The " 'I-am-me' experience", which was first investigated by the phenomenologist Spiegelberg (1964), is currently studied by using non-phenomenological methods. I have outlined the phenomenological approach to investigating this phenomenon. First, I have discussed analyzing past research on the I-am-me experience from the phenomenological perspective. Then, I conducted a phenomenological analysis of a typical case of an I-am-me experience based on Giorgi’s (2009) modified Husserlian approach and compared it to Kimura’s (1973) analysis of a schizophrenia case. I also conducted a similar analysis of a typical case of a "solipsistic experience," once regarded as a type of an I-am-me experience, and compared it to an autistic case. Based on the consideration of the Blankenburg's "schizophrenic epochè", I have proposed the idea that the I-am-me experience and the solipsistic experience may originate from a "developmental epochè". One may experience a disruption of the self-evidence of the self at certain stages of normal personal development, especially in childhood, even though one is neither a philosopher undertaking a phenomenological epochè, nor a patient suffering from a psychopathological epochè.
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  • Tomoko Higashimura
    2012 Volume 11 Issue 1 Pages 136-155
    Published: 2012
    Released: July 08, 2020
    JOURNALS FREE ACCESS
    The meaning of Jiritsu (Japanese for independence) for disabled people, particularly in relation to employment, was investigated based on their mothers’ narratives. Narratives were collected through a group interview between a researcher, a welfare institution staff member and two mothers whose daughters had recently found employment, as well as subsequent separate interviews with each mother. By analyzing the narrative data from the group interview, five narrative forms were identified. The mothers’ narratives constructed through these narrative forms diverged from results in the separate interviews in that issues related to "after the parents’ deaths" were latently expressed. Based on these findings I argued that: (1) the mothers’ narratives involved a contradiction caused by the discrepancy between present and future perspectives; (2) reconstructing the relationship between the mother and the child was required for both of them to achieve Jiritsu; and (3) talking about Jiritsu as a goal for their children was important for the mothers in striving for it.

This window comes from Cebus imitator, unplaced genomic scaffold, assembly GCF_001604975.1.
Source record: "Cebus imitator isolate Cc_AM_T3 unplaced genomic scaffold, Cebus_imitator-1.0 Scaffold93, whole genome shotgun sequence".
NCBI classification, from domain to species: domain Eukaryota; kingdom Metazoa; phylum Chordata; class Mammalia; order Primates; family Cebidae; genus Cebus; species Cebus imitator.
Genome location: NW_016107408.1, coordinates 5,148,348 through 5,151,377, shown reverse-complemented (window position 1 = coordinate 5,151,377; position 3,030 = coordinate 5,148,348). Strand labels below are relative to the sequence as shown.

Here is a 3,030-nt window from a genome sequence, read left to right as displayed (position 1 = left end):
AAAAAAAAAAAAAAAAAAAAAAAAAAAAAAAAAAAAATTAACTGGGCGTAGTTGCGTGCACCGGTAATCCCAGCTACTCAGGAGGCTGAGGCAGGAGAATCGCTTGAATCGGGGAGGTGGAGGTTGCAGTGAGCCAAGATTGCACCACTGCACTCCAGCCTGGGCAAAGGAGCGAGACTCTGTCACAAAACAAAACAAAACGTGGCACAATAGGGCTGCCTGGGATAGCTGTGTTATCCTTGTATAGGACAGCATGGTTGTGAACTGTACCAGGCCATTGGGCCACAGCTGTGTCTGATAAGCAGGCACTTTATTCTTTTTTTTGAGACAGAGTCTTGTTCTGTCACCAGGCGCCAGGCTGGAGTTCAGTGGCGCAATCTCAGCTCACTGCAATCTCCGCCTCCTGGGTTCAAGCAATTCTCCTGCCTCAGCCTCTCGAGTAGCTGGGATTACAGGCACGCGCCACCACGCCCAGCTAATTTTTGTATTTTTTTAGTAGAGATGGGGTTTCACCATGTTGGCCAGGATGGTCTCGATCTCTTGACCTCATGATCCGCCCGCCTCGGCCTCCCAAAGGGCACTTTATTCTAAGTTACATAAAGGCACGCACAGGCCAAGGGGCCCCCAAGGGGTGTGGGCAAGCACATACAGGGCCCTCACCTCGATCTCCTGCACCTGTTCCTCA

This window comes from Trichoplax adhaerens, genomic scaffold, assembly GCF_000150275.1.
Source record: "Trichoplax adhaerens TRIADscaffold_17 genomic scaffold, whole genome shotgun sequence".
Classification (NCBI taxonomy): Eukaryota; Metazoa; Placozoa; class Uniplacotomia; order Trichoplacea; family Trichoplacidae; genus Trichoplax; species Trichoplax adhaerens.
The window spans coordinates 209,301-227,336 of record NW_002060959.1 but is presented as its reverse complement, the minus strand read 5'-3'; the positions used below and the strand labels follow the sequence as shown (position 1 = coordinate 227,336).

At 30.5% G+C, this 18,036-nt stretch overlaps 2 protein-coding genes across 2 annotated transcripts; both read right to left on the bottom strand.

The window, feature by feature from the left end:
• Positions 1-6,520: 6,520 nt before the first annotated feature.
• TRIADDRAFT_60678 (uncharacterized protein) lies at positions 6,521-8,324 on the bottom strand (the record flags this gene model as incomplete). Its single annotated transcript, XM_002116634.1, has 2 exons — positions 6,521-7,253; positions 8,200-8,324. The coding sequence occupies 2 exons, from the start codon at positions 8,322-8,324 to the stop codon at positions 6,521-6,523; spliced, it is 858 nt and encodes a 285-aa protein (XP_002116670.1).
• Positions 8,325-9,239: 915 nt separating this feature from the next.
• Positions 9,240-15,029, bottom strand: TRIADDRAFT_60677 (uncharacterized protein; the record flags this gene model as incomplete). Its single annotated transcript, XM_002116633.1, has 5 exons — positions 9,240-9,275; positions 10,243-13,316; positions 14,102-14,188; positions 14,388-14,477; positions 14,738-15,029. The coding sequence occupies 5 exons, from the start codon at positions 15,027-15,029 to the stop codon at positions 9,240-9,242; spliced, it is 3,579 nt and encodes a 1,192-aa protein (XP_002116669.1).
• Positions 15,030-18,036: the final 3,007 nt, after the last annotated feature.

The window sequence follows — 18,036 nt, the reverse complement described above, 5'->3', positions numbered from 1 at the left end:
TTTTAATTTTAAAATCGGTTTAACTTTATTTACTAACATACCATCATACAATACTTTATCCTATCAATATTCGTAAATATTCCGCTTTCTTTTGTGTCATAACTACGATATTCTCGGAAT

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  • Nahoko Takahashi, Yoko Yamada
    2012 Volume 11 Issue 1 Pages 156-175
    Published: 2012
    Released: July 08, 2020
    JOURNALS FREE ACCESS
    This paper describes the quality of the support practices of care workers in a Children’s Home by means of a network involving a Children’s Home and the children’s birth families, schools, and consultation center, using models of different phases. We constructed a model of the framework of the support system around a Children’s Home and interviewed eight care workers from three Children’s Homes. We focused on the networks involving the Children’s Home and the children’s birth families in the analysis, because this networks contain various points, like complexity of relationships between children and their family, impacts on children’s daily life and difficulties of homecoming, and it is needed to analyse this network in detail. We constructed a model that describes the actual support practices. This model describes the changing roles of the care worker as a support giver in daily practice in the Children’s Home and as a mediator for each network. Finally, we describe the support a care worker provided in an actual case and the dynamics of the support practices using the model.